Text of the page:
The Perfect Storm

R. B. Laughlin
Korea Advanced Institute for Science and Technology
373 Guseong-dong, Yuseong-gu, Daejeon 305-711, Republic of Korea

Chosun Ilbo, September 30, 2005

Rain in San Francisco, my long-term home, comes only in winter in the form of great Pacific storms. These are somewhat like typhoons in Korea, except colder. A slight wind picks up, turns about to the south and strengthens. The sky to the west darkens, the trees begin to sway and the wind chimes start clanging. Then the rain begins, first hesitatingly and then more and more until its pounding on the roof drowns out other sound. The downpour continues for many hours, during which it is wise to stay home. I enjoy the chaos and violence of these storms, and miss them living here in Asia.

Right now a great Pacific storm is bearing down on Japan, the US and Korea: the controversy of university incorporation. Here in Korea it has been gathering for over a year, and is at the moment of great blowing and warning just before the rain begins. On September 21, 2005, Minister of Education Kim, Jin-pyo announced to the University Management Diversity and Competence Committee that "... We will incorporate the competent universities. If Seoul National University raises the tuition level to that of private universities, its financial condition will be improved." There was immense public outcry---although not by everyone.

I have observed storms of this nature sweeping across the US, often repeatedly, and so am less concerned about it than most Koreans I know, who view it as an embarrassing domestic political problem. It isn't that. It's a natural and necessary consequence of a country's transition to the information age. In advanced knowledge economies, we make our living by preventing our competition from acquiring knowledge. This means that knowledge in such economies must be property, and therefore that knowledge cannot be given away free. This idea is exactly opposite from the usual liberal theory of education, which is why the transition to the new model is so stormy.

Most savvy parents in Korea already understand this principle, although they rarely talk about it openly. The struggle of a parent to get his or her child into the "best schools" is, in large measure, a strategy to get the child proprietary knowledge that other children don't get. That is why the struggle is so fierce. But the clear implication is that the benefit of education to the state is largely fictional, and that the true beneficiaries of successful education are parents.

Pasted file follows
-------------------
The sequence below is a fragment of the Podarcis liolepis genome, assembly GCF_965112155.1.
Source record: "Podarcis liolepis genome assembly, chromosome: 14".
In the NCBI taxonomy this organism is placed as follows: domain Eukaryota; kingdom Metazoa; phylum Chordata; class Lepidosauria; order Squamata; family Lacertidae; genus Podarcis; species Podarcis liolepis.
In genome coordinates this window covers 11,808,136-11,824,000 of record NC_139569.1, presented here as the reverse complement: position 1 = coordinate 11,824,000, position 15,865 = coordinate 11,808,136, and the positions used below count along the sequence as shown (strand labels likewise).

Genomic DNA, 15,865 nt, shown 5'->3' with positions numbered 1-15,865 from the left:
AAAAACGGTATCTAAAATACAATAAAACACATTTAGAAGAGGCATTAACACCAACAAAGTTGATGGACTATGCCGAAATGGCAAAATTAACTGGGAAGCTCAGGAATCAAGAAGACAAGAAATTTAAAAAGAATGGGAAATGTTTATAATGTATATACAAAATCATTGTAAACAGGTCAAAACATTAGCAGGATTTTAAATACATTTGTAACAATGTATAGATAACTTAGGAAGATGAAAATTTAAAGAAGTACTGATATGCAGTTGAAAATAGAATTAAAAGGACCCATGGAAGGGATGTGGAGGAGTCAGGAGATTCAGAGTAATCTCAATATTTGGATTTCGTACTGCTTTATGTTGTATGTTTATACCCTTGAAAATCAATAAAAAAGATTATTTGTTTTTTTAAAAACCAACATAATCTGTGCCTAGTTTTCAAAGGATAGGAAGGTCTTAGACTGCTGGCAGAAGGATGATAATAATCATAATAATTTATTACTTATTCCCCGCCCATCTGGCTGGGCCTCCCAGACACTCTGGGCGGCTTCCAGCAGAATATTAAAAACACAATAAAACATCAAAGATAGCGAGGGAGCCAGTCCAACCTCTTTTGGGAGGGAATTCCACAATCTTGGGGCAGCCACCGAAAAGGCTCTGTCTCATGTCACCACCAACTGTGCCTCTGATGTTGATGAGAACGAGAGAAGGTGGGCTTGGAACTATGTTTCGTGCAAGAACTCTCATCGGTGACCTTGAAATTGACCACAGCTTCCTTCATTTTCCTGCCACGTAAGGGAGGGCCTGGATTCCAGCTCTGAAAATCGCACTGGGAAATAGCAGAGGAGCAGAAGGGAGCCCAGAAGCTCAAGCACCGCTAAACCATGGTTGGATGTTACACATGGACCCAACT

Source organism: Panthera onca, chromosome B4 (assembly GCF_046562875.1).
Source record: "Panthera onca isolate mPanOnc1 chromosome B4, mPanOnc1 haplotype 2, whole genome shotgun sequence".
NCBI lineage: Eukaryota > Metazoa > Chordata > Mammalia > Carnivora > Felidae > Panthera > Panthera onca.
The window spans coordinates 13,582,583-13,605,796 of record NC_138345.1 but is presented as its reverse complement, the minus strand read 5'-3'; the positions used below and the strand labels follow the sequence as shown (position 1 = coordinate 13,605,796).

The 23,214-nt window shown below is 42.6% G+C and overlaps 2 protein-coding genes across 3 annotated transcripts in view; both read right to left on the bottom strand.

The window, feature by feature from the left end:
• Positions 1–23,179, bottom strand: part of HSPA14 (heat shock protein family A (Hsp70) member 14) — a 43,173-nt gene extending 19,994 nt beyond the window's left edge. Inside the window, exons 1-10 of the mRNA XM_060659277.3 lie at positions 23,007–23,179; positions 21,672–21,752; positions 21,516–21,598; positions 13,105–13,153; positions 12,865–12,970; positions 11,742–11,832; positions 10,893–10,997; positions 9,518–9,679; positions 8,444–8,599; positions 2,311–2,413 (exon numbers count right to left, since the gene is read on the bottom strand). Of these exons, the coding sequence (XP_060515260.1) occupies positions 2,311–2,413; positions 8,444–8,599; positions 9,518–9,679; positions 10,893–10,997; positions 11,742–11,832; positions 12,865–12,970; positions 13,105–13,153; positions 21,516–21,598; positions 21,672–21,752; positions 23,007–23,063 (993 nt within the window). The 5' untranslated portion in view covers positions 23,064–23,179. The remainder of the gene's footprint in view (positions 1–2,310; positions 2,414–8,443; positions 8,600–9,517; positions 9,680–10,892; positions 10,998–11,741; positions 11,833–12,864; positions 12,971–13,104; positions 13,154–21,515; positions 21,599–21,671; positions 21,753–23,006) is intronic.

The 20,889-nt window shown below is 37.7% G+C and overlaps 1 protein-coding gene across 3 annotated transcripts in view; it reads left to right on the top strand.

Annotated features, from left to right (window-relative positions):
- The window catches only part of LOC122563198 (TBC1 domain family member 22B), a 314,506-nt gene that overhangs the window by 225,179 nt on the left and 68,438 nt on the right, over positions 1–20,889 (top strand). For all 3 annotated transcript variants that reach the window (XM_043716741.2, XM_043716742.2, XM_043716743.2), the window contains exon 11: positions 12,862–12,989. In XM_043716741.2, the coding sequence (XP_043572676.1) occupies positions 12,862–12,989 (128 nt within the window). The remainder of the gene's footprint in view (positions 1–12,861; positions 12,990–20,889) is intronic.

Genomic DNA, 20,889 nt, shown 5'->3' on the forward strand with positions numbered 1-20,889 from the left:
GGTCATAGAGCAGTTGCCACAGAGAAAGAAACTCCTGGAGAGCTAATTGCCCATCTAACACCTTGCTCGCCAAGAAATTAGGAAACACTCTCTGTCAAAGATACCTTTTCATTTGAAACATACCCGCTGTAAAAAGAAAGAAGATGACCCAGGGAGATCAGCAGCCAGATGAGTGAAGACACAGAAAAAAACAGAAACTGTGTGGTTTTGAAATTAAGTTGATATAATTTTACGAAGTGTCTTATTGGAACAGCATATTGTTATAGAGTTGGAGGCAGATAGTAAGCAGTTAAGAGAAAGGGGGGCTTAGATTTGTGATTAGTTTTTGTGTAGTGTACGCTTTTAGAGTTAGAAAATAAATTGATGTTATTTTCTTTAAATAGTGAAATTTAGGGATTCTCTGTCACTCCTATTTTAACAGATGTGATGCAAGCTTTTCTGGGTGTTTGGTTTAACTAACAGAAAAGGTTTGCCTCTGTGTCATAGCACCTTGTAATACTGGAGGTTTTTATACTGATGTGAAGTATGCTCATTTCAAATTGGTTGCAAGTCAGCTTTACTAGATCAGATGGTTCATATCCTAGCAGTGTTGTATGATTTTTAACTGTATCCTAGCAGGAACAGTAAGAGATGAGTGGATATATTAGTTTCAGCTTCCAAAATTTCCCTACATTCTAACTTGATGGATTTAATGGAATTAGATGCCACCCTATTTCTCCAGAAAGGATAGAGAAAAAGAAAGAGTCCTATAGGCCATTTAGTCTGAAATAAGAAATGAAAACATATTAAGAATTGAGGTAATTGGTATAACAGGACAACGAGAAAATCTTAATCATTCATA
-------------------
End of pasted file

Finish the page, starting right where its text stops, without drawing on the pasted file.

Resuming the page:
What is wrong with just continuing on with the public university model as we have known it? Simply that, in this new environment, the weakness of its buyer-seller relationship causes its educational product to devalue over time. Our knowledge economy is, unfortunately, characterized by a vast oversupply of junk information, knowledge that has no economic value because it is not dear. Protected from the wrath of buyers, any educational institution tends to increase the fraction of junk knowledge in its portfolio over time because good knowledge is difficult and expensive to acquire. Government officials do their best to oppose this tendency, but they are always fighting a losing battle because civil service rules prevent them from threatening incomes, the only known way to motivate human beings to do difficult and unpleasant things.

Some people in Korea at the moment favor incorporating the "bad" universities while keeping the "good" universities public. My experience in the US tells me this cannot be in a democratic country. The reason is that a "good" university is, by definition, elite. That means the children of most voters can't attend. That means most voters don't like "good" universities. Education means a lot to them, and they will summarily vote out of office anyone who uses their taxes to pay to educate someone else's child. I think a lot about this problem because I am running an elite university at the moment. Yes, I am worried.

In the dry country on the other side of the ocean we value these storms, even though they are very frightening, because they bring the water we need to live. After they pass a startling transformation takes place: the air becomes cold and sweet in way that is difficult to describe, and the sky becomes a deep, cloudless blue. The few drops of water still clinging to the leaves glisten in the sun, the creeks run full once again, and the world sings.

[Copyright 2005 R. B. Laughlin. The author grants permission to copy, distribute, display, and perform this work in unaltered form, with attribution to the author, for noncommercial purposes only. All other rights, including commercial rights, are reserved to the author.]